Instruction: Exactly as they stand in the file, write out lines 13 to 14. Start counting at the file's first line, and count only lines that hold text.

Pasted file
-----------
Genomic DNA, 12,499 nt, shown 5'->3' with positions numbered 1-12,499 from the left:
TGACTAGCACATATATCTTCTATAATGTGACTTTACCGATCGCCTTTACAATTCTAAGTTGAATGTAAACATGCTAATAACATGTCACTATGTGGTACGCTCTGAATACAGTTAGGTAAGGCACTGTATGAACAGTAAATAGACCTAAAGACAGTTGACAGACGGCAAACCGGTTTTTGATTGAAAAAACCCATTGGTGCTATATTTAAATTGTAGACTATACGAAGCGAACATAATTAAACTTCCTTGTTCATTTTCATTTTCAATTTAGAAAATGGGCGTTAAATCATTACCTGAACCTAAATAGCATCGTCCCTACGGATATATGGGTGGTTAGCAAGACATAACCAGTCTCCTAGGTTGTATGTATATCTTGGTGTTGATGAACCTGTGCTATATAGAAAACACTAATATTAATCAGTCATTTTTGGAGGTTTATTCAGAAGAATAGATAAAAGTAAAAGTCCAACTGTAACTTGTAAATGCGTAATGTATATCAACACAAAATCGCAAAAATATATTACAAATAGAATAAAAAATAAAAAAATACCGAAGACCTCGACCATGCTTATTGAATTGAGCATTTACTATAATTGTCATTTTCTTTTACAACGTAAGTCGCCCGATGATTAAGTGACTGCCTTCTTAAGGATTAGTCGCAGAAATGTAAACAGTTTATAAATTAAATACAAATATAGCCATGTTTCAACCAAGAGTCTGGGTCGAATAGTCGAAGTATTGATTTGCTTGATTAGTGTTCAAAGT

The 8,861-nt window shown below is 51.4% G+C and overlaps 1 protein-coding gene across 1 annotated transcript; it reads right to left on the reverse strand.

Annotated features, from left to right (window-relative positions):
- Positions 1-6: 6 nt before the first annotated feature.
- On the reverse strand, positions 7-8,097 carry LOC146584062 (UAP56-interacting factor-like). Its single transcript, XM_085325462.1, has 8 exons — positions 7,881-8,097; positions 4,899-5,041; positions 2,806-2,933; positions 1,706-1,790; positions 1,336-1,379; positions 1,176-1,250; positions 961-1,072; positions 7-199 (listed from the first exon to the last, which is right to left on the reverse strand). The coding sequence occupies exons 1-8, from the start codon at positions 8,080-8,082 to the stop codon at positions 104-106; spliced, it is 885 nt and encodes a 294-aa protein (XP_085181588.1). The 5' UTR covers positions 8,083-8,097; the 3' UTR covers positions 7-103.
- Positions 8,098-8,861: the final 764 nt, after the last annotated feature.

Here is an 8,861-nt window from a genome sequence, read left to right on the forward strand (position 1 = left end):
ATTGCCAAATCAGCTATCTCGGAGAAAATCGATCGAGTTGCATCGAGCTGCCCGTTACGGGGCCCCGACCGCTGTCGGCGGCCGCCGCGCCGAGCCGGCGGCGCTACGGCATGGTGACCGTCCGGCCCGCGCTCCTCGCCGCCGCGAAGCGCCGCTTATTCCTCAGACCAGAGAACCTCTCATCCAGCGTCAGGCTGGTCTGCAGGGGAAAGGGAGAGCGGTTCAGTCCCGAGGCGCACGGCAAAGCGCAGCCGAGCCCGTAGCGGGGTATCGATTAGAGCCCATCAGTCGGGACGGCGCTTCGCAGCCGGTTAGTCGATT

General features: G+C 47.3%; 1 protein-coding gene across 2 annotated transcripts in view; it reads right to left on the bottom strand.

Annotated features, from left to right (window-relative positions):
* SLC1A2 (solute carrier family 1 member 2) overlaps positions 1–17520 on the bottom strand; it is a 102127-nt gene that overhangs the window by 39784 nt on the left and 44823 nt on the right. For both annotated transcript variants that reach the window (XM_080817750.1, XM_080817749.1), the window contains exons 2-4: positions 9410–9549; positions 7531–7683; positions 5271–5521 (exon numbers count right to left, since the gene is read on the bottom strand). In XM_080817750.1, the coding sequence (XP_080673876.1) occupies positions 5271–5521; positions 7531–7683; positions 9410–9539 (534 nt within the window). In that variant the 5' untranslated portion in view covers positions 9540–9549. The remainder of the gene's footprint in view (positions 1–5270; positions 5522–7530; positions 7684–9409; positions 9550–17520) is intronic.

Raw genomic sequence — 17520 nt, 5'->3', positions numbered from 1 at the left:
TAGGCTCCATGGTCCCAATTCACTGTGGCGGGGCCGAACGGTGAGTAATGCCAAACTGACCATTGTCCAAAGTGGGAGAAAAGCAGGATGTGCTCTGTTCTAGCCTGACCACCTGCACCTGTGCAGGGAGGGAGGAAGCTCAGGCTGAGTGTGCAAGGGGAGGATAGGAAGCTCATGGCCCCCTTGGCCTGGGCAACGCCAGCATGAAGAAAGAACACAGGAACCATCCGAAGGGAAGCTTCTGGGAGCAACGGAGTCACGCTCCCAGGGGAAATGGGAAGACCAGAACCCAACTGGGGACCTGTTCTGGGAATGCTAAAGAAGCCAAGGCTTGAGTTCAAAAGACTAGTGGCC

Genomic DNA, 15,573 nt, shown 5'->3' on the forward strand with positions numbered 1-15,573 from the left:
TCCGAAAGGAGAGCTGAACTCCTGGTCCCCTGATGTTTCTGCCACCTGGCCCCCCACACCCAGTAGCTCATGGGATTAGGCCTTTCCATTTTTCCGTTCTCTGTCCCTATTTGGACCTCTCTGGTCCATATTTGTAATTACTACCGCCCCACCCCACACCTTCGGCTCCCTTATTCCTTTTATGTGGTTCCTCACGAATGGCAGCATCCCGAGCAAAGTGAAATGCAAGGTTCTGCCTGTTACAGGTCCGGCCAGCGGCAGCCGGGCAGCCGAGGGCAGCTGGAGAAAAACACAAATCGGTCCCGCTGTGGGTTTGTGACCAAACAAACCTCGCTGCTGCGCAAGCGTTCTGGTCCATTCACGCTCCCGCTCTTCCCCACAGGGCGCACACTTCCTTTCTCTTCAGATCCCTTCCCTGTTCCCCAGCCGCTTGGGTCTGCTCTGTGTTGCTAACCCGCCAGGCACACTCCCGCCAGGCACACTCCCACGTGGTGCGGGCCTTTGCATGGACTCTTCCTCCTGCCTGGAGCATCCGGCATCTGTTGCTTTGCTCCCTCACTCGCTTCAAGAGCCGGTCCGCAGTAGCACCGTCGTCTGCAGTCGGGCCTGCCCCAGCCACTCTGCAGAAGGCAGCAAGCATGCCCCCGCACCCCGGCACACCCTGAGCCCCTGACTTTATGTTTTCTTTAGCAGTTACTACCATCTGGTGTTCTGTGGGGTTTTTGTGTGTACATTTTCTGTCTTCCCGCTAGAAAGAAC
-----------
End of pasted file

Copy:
Raw genomic sequence — 17520 nt, 5'->3', positions numbered from 1 at the left:
TAGGCTCCATGGTCCCAATTCACTGTGGCGGGGCCGAACGGTGAGTAATGCCAAACTGACCATTGTCCAAAGTGGGAGAAAAGCAGGATGTGCTCTGTTCTAGCCTGACCACCTGCACCTGTGCAGGGAGGGAGGAAGCTCAGGCTGAGTGTGCAAGGGGAGGATAGGAAGCTCATGGCCCCCTTGGCCTGGGCAACGCCAGCATGAAGAAAGAACACAGGAACCATCCGAAGGGAAGCTTCTGGGAGCAACGGAGTCACGCTCCCAGGGGAAATGGGAAGACCAGAACCCAACTGGGGACCTGTTCTGGGAATGCTAAAGAAGCCAAGGCTTGAGTTCAAAAGACTAGTGGCC